Clin Microbiol Infect 2011; 17: 326–330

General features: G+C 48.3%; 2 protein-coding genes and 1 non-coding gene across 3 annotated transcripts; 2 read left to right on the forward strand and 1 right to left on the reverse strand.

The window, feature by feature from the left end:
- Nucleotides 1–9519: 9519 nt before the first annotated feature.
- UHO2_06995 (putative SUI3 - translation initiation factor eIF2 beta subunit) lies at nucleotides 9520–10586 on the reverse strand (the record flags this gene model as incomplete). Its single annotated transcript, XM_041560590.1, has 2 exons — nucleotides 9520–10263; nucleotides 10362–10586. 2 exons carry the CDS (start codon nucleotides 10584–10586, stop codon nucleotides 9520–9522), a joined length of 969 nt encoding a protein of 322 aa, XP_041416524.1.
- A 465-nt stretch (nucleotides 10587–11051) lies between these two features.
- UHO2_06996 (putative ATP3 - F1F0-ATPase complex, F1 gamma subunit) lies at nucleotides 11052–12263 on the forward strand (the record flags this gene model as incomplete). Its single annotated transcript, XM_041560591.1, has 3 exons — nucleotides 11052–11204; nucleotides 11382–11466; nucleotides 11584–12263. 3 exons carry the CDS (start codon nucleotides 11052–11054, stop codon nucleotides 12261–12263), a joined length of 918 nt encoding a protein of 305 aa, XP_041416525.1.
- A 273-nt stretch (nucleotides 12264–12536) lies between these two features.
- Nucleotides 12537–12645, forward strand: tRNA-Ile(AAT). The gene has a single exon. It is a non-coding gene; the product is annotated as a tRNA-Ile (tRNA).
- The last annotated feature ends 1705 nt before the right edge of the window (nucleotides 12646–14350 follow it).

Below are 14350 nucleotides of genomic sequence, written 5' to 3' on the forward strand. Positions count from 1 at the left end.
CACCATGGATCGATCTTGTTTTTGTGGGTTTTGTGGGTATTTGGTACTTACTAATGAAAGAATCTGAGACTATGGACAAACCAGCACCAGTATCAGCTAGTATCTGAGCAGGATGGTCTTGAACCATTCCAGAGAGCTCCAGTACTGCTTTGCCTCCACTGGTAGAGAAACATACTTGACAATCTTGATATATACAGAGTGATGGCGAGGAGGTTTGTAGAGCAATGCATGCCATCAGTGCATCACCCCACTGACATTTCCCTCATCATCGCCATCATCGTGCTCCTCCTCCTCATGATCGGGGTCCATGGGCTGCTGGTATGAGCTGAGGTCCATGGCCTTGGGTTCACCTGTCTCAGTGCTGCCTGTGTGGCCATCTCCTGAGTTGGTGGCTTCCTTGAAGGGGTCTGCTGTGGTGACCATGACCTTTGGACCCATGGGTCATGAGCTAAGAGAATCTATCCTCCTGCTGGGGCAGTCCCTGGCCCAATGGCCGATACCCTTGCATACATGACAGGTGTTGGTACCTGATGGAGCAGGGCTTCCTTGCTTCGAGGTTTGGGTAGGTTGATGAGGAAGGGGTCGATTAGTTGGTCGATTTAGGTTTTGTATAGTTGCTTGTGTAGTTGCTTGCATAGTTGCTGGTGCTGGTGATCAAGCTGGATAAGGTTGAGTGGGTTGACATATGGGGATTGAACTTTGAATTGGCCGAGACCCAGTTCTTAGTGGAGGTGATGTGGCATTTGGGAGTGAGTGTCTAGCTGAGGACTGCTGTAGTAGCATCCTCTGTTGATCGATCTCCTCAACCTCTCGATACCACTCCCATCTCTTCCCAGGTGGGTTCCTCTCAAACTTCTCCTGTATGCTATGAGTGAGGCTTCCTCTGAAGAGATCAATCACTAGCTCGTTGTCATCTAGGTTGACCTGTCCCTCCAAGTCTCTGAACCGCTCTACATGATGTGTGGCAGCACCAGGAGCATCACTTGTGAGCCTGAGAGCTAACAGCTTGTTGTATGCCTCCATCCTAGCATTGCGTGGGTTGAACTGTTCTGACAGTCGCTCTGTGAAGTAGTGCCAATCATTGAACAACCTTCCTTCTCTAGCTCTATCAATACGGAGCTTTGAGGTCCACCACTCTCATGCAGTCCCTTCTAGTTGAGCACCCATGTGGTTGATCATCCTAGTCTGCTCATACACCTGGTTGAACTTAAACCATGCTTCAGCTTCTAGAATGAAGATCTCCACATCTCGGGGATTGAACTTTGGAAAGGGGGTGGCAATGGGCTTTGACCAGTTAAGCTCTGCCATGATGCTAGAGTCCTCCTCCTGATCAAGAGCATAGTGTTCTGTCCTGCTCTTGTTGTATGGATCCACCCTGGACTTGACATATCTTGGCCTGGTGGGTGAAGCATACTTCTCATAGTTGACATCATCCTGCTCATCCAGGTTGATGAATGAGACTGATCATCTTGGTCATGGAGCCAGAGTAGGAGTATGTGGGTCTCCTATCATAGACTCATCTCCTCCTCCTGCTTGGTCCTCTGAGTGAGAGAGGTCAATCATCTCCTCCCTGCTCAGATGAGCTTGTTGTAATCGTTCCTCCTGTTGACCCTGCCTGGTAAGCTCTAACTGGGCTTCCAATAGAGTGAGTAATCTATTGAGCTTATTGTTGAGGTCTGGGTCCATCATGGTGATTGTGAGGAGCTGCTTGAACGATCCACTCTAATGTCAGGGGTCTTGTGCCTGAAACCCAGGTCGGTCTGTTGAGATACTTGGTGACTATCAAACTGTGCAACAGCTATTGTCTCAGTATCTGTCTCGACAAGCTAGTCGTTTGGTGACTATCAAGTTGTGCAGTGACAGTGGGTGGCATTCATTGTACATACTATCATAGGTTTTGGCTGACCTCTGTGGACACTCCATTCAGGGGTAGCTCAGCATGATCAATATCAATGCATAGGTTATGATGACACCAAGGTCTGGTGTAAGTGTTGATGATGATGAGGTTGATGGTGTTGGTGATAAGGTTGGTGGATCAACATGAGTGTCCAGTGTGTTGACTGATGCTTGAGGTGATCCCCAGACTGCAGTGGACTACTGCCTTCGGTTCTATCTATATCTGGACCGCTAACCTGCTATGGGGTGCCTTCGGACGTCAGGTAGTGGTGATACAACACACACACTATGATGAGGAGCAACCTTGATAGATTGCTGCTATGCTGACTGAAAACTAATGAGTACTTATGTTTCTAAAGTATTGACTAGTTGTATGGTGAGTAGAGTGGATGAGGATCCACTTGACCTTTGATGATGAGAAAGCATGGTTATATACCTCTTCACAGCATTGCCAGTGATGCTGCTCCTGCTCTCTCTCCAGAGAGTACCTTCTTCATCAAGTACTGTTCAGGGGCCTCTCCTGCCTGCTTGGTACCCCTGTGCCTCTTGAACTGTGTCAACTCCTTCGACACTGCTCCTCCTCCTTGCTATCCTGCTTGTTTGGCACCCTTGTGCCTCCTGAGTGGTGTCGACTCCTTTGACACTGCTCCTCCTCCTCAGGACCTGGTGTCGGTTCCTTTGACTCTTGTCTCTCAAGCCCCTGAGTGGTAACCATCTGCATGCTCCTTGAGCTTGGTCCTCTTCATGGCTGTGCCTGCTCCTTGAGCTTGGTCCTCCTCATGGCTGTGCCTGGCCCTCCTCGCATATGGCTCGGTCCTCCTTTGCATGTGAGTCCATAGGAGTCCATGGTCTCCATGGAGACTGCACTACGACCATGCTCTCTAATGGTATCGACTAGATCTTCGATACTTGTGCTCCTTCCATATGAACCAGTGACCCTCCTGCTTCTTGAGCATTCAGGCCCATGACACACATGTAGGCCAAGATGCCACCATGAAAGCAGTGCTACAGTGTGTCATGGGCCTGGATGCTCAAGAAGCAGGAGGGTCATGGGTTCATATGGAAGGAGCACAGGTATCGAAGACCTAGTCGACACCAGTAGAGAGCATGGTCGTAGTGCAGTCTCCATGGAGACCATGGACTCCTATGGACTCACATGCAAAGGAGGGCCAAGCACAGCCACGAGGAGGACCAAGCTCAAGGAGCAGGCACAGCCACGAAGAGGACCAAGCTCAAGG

Bacterial and viral zoonotic infections comprise a practically endless, ever-expanding list of pathogens that have the potential to induce human disease of varying severity, with varying means of transmission to humans (including vector-borne and foodborne agents) and of varying epidemiology. Not all theoretically zoonotic pathogens are truly zoonotic in practice, the prime example being influenza viruses; aviann H5N1 influenza remains strictly zoonotic, whereas novel H1N1 influenza displays an anthropocentric cycle that led to a pandemic, despite being of zoonotic origin. The burden of disease induced by zoonotic and viral pathogens is enormous: there are more than ten bacterial zoonoses, each of which affects hundreds of thousands patients annually, often leading to chronic infections and causing significant economic losses of a medical and livestock-related nature. Viral zoonotic agents are constantly emerging or re-emerging, and are associated with outbreaks of limited or expanded geographical spread: the typical trends of viral zoonotic infections, however, is to extend their ecological horizon, sometimes in an unexpected but successful manner, as in the case of West Nile virus, and in other instances less effectively, as was the case, fortunately, in the case of avian influenza. The majority of bacterial and viral zoonotic infections attract disproportionately low scientific and public health interest. Understanding their burden may allow for improved surveillance and prevention measures.